They moved on next to Grenada, where they are also to visit fish markets and landing sites, and hold discussions with fishing associations there.

The final leg of their tour is Dominica, where they will, likewise, engage stakeholders in that country.

The tour is scheduled to conclude on May 30, and the information shared will be compiled to produce a publication detailing the characteristics and status of small-scale FAD fisheries in the Caribbean and the Pacific. The report will focus on fisheries management, fishing operations, the technology used, the engagement of fishers in decision-making, care of the catch, marketing and sale of products, data collection, as well as best practices for the fisheries. It will be disseminated once finalized.

Organizers note that nearshore FADs are gaining momentum in the Pacific region as a tool to enhance food security and income for fishers and communities, and to reduce pressure on the resources of lagoons and reef fisheries. Evaluating FAD fisheries in other parts of the world, such as the Caribbean, can provide greater insights into both risks and opportunities associated with fisheries development, they detailed.

FADs are effective in harvesting pelagic fish, and in some countries, they are deployed by fishers or by governments for public use.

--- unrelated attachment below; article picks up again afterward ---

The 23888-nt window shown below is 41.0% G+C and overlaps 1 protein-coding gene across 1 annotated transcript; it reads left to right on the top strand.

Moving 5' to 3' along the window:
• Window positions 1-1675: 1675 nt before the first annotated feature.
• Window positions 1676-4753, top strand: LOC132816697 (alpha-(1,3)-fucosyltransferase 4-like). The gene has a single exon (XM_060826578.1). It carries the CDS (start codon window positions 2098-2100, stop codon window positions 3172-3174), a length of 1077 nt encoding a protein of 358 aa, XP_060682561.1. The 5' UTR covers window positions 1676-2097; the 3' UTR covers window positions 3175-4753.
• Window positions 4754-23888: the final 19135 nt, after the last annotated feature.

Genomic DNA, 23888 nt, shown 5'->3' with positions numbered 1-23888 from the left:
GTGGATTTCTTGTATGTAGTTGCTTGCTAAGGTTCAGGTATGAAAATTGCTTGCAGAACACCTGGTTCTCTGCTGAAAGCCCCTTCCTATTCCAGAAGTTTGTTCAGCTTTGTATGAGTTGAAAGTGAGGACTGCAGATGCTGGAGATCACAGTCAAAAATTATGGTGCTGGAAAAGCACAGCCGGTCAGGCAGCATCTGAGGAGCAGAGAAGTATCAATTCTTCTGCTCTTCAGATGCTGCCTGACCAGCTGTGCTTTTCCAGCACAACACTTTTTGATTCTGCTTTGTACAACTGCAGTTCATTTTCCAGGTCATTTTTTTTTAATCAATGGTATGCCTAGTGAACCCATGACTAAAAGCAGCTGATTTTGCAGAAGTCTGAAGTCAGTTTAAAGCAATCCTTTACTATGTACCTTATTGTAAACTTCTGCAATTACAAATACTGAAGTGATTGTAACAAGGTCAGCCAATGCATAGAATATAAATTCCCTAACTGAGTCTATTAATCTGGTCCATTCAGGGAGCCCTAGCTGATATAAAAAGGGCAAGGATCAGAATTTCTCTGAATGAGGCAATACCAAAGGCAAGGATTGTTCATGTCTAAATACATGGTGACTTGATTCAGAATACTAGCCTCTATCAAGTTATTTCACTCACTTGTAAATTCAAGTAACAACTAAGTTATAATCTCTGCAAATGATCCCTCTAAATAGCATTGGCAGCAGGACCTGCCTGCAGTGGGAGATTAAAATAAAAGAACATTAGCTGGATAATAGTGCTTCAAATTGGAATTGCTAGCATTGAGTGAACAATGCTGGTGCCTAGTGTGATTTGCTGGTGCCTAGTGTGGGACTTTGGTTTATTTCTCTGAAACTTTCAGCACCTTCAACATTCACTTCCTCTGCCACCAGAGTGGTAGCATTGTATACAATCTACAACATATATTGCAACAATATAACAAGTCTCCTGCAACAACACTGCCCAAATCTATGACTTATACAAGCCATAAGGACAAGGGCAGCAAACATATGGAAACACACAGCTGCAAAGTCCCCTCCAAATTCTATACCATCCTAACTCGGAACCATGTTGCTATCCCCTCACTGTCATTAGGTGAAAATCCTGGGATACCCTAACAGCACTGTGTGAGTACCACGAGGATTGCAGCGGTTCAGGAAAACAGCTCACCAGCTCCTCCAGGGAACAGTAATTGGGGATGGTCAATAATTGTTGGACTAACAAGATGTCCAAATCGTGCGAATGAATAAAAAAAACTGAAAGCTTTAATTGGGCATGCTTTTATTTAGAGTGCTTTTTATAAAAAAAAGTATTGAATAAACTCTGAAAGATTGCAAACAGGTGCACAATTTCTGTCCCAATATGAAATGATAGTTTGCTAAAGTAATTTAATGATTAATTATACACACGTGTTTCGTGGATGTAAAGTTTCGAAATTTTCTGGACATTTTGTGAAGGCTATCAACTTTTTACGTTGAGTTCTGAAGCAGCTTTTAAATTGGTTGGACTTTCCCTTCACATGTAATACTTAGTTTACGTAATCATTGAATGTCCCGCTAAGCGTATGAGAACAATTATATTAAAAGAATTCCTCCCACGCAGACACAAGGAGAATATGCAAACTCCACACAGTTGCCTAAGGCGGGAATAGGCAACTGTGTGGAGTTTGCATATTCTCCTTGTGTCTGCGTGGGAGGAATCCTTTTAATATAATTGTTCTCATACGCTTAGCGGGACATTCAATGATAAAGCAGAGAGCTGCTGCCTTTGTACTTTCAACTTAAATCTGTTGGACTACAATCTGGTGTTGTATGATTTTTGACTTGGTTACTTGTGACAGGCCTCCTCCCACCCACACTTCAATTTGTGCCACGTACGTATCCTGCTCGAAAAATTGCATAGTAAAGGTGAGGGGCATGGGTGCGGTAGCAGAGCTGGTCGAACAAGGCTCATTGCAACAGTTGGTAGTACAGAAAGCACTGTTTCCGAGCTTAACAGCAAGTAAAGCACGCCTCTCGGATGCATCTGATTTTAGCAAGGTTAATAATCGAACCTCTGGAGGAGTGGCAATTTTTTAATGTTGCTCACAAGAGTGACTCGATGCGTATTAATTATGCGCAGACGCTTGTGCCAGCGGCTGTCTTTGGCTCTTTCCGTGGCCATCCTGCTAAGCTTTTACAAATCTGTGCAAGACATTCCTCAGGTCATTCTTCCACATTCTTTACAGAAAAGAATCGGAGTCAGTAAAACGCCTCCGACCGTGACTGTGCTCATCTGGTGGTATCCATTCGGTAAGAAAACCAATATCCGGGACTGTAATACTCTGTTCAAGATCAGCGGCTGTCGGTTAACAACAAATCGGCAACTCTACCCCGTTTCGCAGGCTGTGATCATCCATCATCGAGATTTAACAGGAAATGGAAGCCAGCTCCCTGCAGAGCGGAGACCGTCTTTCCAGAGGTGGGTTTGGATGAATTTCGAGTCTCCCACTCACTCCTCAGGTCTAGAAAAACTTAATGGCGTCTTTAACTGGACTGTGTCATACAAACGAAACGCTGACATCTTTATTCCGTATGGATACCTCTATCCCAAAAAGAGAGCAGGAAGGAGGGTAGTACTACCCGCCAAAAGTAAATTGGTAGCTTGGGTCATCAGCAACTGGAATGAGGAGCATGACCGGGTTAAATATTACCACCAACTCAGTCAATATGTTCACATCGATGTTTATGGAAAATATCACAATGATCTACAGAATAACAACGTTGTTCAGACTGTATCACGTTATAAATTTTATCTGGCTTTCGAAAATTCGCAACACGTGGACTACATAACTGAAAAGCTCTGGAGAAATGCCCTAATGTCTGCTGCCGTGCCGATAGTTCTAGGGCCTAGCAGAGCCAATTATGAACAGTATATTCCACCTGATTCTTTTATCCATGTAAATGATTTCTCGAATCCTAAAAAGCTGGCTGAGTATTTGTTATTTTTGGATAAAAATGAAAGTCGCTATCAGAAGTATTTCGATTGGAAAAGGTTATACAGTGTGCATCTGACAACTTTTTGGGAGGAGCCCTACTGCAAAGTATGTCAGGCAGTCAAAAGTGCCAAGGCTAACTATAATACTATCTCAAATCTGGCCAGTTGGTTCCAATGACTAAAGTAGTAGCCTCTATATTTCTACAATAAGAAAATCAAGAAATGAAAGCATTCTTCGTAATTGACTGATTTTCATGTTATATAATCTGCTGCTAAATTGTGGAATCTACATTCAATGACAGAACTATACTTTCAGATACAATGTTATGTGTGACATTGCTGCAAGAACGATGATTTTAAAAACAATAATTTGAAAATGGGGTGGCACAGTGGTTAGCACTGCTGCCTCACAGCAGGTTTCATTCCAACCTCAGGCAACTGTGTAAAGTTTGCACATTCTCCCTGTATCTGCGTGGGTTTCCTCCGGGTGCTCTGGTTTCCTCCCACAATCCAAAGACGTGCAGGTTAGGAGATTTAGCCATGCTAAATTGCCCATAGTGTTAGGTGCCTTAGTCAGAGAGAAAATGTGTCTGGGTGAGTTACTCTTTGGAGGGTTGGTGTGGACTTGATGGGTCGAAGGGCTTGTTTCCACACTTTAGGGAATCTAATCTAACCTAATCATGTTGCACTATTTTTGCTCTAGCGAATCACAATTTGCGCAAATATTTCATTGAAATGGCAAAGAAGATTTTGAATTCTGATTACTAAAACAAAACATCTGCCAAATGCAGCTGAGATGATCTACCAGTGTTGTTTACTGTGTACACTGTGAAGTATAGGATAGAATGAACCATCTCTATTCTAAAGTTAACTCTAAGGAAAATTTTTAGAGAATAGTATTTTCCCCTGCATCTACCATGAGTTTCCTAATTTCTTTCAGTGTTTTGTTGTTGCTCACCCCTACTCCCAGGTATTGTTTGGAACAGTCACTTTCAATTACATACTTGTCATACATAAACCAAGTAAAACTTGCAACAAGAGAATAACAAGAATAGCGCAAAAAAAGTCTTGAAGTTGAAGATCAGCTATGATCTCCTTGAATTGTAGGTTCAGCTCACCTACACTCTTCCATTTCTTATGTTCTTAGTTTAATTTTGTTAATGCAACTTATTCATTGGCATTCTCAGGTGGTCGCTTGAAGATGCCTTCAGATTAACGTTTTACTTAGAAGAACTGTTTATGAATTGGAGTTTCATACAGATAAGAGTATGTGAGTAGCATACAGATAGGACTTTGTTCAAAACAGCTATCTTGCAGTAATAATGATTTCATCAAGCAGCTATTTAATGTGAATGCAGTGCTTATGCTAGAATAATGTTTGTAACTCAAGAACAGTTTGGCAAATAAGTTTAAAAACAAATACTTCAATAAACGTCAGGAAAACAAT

The study tour is being implemented under a letter of agreement which the CRFM and the FAO signed earlier this month for the sharing of information across SIDS, to identify best practices associated with the sustainable development of small-scale fisheries around anchored FADs.

 

Published in Press release

 

 

BELIZE CITY, BELIZE, Thursday, 26 April 2018 (CRFM)—At its recent annual meeting in Montserrat, the Caribbean Fisheries Forum framed a set of recommendations that will be submitted to regional policy-makers at the 12th Meeting of the Ministerial Council of the Caribbean Regional Fisheries Mechanism (CRFM), slated for 18 May 2018 in Montserrat.

 

The Forum’s recommendations include measures for boosting production in the fisheries and aquaculture sector, risk insurance for fisheries, ongoing challenges to fisheries subsidies, gender mainstreaming, and the development of critical fishery management plans.

 

Members deliberated on strategies to tackle the challenges facing the Fisheries and Aquaculture sector